The Cultural Gutter

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"We are all in the gutter, but some of us are looking at the stars." -- Oscar Wilde

Anything Can Happen In Riverdale

Fiona Staples

I never expected to be reading Archie comics. Archie Andrews’ irresistible appeal to ladies mystified me and I came late to an appreciation for soap operas and straight melodrama. Then there was residual stuff around romance, a punk rock hostility towards the wholesome squares, a dash of internalized sexism mixed with gender dysphoria and a […]

10 Comics I Liked In 2014

red sonja 8 cover

I’m sure we’re all glad to see 2014 go. I know I am. But you know, comics are always here for you, and so is the Gutter. I thought I’d do something a little different with the list this year. Last year, I was invited to do a “Best Comics of 2013” list at Popshifter […]

Interview with Ed Brubaker


At Comics Alliance, Chris Sims interviews Ed Brubaker about his work on Batman, Gotham Central and Catwoman. “When I look back at [Catwoman], I’m so proud of the first 25 issues of that book, when I felt like everything was firing on all cylinders. I probably should’ve left when Cameron Stewart left instead of sticking […]

Fatality: Femmes Fatale, Disappointment, Expectations and Fatale

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Expectations can be a killer, at least for me. I really expected to love Fatale (Image, 2012-4). I had every reason to. Writer Ed Brubaker, artist Sean Phillips and colorist Dave Stewart have made some of my favorite comics together: Sleeper; Criminal; Incognito; and Velvet. Brubaker’s Catwoman brought me back to mainstream comics. And Fatale […]

Strong Female Character

catwoman hawkgirl thumb

A little while ago, a friend told me that I was a “strong woman.” It was a compliment and I took it as one. Part of me knows what he means, that I keep trying, that I pick myself up as best I can after things go to hell, that I try to keep moving. […]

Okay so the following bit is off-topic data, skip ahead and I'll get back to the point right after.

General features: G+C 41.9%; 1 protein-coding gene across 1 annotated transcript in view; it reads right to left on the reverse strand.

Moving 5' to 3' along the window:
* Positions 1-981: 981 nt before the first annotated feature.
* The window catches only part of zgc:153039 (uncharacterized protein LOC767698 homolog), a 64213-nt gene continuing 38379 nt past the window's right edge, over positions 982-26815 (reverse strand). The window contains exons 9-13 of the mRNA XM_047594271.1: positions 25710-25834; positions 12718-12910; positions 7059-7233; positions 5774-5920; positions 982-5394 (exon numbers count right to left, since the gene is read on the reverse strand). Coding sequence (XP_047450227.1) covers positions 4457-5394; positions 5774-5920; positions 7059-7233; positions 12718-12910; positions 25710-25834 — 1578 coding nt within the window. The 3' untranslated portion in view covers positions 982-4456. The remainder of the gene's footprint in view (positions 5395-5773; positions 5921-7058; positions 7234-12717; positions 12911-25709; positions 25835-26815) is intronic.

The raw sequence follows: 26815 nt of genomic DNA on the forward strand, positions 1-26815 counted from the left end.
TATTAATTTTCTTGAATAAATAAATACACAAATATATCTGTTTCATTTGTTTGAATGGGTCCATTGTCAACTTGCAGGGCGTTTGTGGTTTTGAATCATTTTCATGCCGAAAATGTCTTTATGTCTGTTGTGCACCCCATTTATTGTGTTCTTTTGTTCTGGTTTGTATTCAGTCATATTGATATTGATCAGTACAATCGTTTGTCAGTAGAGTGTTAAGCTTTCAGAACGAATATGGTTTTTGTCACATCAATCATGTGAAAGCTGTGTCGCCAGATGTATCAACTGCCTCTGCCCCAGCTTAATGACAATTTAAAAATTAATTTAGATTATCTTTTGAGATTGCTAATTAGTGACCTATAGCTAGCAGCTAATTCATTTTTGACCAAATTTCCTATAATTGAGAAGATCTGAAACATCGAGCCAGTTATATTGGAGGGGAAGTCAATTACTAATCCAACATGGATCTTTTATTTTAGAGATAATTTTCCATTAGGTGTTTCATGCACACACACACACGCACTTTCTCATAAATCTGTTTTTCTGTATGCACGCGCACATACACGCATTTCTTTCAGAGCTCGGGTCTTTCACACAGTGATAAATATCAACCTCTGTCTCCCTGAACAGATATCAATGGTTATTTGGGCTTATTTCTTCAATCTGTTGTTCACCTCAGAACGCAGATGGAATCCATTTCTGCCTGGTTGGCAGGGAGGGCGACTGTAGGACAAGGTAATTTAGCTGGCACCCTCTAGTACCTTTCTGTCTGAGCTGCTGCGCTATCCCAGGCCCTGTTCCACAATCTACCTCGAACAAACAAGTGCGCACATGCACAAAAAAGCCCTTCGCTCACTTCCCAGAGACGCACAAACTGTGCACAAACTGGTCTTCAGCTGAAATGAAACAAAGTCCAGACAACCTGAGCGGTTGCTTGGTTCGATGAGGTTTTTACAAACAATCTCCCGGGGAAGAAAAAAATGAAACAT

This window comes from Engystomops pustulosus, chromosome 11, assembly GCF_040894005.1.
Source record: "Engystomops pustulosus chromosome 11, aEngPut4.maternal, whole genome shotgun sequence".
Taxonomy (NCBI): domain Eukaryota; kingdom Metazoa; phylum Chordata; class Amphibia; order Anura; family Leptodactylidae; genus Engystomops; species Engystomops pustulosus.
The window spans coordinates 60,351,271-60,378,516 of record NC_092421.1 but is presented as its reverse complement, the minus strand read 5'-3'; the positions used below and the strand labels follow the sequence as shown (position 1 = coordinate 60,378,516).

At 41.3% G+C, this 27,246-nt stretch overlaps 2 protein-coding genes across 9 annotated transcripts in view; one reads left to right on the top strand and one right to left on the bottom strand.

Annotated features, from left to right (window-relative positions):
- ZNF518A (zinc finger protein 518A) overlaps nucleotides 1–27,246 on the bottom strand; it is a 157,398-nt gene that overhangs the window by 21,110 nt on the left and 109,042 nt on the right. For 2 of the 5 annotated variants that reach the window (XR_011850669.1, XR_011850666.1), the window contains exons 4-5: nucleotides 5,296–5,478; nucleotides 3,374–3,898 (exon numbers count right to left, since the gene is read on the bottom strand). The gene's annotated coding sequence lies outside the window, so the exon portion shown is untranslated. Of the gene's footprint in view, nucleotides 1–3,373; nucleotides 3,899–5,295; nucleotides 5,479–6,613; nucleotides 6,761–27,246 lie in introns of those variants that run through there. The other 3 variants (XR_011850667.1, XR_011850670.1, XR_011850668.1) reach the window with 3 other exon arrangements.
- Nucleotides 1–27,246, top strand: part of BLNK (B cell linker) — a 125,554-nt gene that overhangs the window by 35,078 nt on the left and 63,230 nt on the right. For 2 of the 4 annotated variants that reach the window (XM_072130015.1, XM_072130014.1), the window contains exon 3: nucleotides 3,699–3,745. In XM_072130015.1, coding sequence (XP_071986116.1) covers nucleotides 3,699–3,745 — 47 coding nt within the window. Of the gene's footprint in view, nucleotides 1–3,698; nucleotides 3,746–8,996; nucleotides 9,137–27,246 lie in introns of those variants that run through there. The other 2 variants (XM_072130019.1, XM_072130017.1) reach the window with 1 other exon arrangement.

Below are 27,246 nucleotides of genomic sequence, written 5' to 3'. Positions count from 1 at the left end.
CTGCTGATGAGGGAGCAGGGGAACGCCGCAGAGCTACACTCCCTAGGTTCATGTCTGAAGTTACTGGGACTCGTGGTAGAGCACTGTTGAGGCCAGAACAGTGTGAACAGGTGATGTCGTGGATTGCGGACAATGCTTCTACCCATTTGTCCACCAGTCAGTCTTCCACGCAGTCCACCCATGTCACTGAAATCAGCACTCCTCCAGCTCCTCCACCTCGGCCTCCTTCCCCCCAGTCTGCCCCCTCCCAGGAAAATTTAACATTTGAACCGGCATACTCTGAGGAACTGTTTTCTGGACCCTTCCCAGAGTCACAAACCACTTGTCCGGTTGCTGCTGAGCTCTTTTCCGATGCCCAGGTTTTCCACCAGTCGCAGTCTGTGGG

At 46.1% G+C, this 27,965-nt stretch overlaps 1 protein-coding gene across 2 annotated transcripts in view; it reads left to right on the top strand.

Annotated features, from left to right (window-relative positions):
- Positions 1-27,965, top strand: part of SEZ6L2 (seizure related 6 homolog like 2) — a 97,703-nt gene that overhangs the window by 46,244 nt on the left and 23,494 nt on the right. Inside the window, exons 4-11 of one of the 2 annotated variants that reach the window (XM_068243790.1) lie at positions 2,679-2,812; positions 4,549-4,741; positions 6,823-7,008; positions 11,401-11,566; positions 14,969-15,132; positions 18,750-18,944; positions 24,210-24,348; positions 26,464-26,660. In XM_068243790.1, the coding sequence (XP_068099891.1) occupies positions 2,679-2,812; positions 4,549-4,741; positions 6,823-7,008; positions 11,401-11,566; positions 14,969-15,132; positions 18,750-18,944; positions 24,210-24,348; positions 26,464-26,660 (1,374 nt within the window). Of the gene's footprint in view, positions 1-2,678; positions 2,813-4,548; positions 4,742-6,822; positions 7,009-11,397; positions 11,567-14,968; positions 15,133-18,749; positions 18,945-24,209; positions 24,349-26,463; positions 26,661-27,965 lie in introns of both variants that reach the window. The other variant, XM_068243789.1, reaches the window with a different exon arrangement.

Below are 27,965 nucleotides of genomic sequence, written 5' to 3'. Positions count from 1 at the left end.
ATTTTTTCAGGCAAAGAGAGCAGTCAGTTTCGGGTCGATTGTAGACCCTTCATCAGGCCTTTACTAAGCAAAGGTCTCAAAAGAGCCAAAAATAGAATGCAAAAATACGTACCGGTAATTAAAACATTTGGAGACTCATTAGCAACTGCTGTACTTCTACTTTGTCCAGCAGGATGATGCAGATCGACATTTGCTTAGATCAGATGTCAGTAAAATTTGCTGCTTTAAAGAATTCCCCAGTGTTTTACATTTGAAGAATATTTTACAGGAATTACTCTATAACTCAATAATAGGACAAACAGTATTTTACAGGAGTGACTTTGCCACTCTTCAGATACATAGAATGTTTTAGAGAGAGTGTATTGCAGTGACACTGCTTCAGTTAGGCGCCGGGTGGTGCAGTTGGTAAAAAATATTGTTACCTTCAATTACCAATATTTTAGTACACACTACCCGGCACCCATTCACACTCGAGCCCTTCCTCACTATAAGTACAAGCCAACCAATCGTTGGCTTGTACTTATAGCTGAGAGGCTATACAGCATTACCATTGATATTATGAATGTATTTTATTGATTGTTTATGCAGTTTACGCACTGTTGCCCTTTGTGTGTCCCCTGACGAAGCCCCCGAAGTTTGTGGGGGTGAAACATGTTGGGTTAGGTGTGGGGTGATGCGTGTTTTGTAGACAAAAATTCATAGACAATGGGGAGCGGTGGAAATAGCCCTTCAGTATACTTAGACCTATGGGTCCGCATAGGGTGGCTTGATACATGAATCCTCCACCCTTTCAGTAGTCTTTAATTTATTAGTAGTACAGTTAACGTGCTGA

It seems like when people think of comics, they think of superheroes, but there was a long time when crime and comics were synonymous. And now it seems like some of the best comics around are crime books. There’s a new golden age, a new crimewave in comics. I’ve been meaning to write about it, […]

10 Comics I Liked in 2011

It’s the beginning of January, cold and dark where I am. The critics are all putting out their best of year lists, and maybe you’re looking for something to read. So here’s my entry into annual lists: 10 comics I liked in 2011 that I haven’t written about. Well 9 comics I haven’t written about […]

Ed Brubaker on Fresh Ink

Comic writer Ed Brubaker joins Blair Butler on Fresh Ink online. Find out what comics he likes right now.

Batwoman: Elegaic

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In this time of uncertainty and dread, with Batman dying and Dick Grayson taking up the cowl, with dead Robins returning all crazy or replacing Batgirl, with Bruce Wayne taking a global crimefighting initiative Batman Inc. public, there’s one thing I am sure Gotham that has going for it: Batwoman.

10 Comics I Liked in 2009

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It’s that time of year when writers list the year’s best things. This year, some people are listing the decade’s best. And, oh, my temples ache because if there’s someone who manages to read every comic every year for a decade, let alone every comic setting fans a-twitter, that someone’s not me.

Catwoman: Silicon-Injected

Who are Catwoman

In 2001, Catwoman was everything I ever wanted in a comic. I admit I was a sucker for her new look. A woman’s stompy black boots are her pride and Catwoman’s boots were stompy, black and flat after years of thigh high Pretty Woman stilettos. Not to mention that zippers with rings, black leather, kitty […]

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  • Of Note Elsewhere